- The Washington Times - Tuesday, November 24, 2009

Former Sen. Norm Coleman, Minnesota Republican, who narrowly lost his bid for a second term in a bitter eight-month recount battle with Democrat Al Franken, may be poised for an improbable comeback after a new survey showed that half of all Republicans polled would support him if he enters the gubernatorial race next year.

Mr. Coleman has largely stayed out of the limelight since the state’s Supreme Court unanimously ruled in June that Mr. Franken, a one-time “Saturday Night Live” comedian, had defeated him by a razor-thin 312 votes out of 2.9 million cast in the 2008 election.

State Republican officials said he has been going through a period of “decompression” since he conceded. However, they also say the former lawmaker remains popular with Republicans and with voters generally and is in a strong position if he moves quickly in the race. He has said he won’t make his decision until next year.

“Norm came through the vote-recount process really quite well. He remains very strong with Republican voters, and his reputation is still positive in the state as a whole,” said former Rep. Vin Weber of Minnesota, a longtime party strategist and a Washington lobbyist.

“The problem Norm faces is that the party’s endorsing convention will be held in April, earlier than before. If Norm doesn’t decide until March or April, it will be too late,” Mr. Weber said.

Republicans in the state say the Republican convention endorsement is rarely overturned in the September party primary, and if Mr. Coleman were to get in too late to win in the convention, he would have a harder time overcoming its choice in a statewide party ballot contest.

“Minnesota Republicans have a tradition of supporting the convention’s endorsed candidate in the primary, and it would be tough even for Norm Coleman to buck that tradition,” Mr. Weber said.

A Rasmussen poll reported last week that Mr. Coleman led a large field of relatively little-known Republican hopefuls by 50 percent, with the closest contender, state Rep. Marty Seifert, drawing just 11 percent in the survey. Twenty-six percent said they were not sure whom they would support.

No clear favorite has emerged on the Democratic side, either. Minneapolis Mayor R.T. Rybak and former Sen. Mark Dayton drew 30 percent each, with the rest of the field with single-digit support and 20 percent undecided.

With the field unsettled in both parties and no incumbent on the ballot, the Cook Political Report rates the Minnesota contest one of 12 gubernatorial “tossup” races around the country a year ahead of the November 2010 vote.

Republican Gov. Tim Pawlenty, who is considering a run for president in 2012, announced in June that he would not seek a third term. State Republican leaders think they have a good shot at keeping the Statehouse in Republican hands at a time when polls show increasing voter disapproval of the Obama administration’s handling of the economy and a growing unemployment rate.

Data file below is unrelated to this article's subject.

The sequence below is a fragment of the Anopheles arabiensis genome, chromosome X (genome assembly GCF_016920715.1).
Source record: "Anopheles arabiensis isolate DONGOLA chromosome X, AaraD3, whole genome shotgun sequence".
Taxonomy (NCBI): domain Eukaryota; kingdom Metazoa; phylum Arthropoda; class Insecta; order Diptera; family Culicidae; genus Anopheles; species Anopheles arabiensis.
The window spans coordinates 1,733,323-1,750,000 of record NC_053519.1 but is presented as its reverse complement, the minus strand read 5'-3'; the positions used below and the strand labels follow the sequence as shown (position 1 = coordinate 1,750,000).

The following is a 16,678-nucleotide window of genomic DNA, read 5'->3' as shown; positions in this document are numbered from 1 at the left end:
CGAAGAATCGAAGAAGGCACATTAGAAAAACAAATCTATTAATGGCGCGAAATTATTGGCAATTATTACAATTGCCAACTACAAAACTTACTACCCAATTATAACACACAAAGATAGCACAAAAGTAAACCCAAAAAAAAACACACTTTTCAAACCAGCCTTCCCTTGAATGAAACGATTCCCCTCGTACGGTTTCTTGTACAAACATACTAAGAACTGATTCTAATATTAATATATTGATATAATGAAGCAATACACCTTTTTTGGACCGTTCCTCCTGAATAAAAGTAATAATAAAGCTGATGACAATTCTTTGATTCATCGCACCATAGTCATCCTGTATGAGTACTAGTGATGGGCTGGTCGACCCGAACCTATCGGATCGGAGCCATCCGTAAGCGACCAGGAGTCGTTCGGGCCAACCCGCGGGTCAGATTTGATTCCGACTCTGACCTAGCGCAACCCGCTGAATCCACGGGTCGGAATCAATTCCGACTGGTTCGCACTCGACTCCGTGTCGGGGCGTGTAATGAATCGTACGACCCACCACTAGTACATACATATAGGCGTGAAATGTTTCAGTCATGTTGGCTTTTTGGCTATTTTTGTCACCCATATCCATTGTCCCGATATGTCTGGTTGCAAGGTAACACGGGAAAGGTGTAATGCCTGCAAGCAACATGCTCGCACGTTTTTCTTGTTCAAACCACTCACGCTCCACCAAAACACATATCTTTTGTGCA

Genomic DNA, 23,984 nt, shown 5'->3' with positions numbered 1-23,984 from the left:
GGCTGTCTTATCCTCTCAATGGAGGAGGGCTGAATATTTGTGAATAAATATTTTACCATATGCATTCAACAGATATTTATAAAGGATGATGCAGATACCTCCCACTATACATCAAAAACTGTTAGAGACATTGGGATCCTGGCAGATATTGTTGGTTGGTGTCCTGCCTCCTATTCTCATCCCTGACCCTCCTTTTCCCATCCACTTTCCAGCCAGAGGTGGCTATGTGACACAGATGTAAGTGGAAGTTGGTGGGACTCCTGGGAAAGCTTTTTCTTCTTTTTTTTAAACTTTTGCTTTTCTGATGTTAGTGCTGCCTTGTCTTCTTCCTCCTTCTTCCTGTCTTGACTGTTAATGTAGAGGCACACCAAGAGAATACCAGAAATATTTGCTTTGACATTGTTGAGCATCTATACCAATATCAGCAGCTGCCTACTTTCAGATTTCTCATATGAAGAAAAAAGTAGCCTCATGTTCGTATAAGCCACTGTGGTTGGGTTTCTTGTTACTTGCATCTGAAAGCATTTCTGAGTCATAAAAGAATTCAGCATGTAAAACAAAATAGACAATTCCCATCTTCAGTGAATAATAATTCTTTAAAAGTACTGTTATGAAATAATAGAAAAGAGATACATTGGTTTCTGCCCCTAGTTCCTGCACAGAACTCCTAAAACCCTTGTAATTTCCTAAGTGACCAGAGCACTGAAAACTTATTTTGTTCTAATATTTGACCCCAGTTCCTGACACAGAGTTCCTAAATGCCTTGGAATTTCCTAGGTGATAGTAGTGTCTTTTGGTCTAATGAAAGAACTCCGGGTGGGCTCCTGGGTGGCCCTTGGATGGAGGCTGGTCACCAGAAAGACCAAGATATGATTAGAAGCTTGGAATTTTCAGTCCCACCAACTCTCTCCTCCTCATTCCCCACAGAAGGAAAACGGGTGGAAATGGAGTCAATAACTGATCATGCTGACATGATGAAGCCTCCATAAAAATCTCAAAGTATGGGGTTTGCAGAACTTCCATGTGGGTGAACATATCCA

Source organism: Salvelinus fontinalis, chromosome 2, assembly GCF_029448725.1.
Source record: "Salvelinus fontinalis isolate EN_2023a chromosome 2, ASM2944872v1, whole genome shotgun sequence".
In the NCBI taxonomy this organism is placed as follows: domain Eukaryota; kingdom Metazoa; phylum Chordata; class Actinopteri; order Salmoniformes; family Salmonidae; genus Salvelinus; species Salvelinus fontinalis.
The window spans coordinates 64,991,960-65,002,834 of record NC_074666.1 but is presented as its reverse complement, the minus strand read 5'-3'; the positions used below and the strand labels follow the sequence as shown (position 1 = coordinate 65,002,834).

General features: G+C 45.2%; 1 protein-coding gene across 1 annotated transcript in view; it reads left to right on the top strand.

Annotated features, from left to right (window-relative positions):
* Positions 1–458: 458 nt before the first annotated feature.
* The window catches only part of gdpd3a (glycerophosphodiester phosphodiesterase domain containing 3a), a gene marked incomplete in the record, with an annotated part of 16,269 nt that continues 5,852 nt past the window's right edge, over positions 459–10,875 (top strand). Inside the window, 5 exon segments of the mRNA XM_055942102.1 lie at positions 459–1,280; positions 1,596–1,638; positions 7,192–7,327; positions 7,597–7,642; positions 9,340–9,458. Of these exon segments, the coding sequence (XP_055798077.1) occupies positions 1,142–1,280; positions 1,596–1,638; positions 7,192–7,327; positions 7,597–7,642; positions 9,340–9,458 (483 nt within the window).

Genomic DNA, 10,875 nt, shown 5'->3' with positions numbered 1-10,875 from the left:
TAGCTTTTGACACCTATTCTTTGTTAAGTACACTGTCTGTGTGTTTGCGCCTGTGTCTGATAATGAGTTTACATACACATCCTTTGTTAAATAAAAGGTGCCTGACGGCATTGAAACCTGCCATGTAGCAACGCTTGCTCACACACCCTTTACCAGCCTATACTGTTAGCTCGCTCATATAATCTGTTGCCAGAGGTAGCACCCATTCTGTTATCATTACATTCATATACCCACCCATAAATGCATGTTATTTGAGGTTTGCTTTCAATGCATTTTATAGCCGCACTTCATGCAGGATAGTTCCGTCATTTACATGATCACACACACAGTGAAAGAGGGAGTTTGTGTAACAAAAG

Some state party officials are telling Mr. Coleman that if he wants to be governor, he had better announce his plans sooner rather than later.

“If he is interested, he’d definitely be a force in the Republican nomination process and in the general election. He needs to decide what he wants to do. If he’s going to run, he needs to start by the end of the year,” said Minnesota Republican Party Chairman Tony Sutton.

“Minnesota, despite its reputation of going Democratic in presidential elections, is not as Democratic as some think. The Democrats have not elected a governor in this state since 1986,” Mr. Sutton said.

Mr. Sutton said Mr. Coleman emerged from last year’s lengthy vote-count battle and numerous legal appeals with his popularity undiminished in the Republican Party and possibly strengthened as a result.

“I don’t think there are negative feelings toward him. Among Republicans, there is this feeling that he is some sort of a martyr after having the election stolen from him. He’s decompressing. The vote count and court battle went on and on; it was brutal and gut-wrenching. He’s taking time off and involved in starting a think tank on public policy issues,” Mr. Sutton said.

Mr. Coleman, a visiting fellow at Harvard’s Institute of Politics, has said he is in no hurry to decide about his future political plans.

“I’m not going to make that decision for a little bit,” he told the Harvard Crimson, the student newspaper, last week.

“I thought it was important to step away from the political process. It’s really nice waking up in the morning and reading the paper and realizing that nobody is trying to kill you politically today. I’m a public servant at heart, but I haven’t made a final decision on whether being the governor is the best way to do that.”

But while Mr. Coleman ponders his options, Minnesota Democrats want him to know right now that they are still angry over the long, drawn-out recount fight that delayed Mr. Franken’s seating in the Senate for months.

“That [Rasmussen] poll indicates that Norm Coleman could win one race — the GOP primary contest,” said Emily DeRose, spokeswoman for the Democratic Governors Association.

“Minnesotans were extremely frustrated with his selfishness hanging on to power in the aftermath of the Senate race, and he has a number of unresolved ethical issues. He’s a deeply flawed candidate,” she added.

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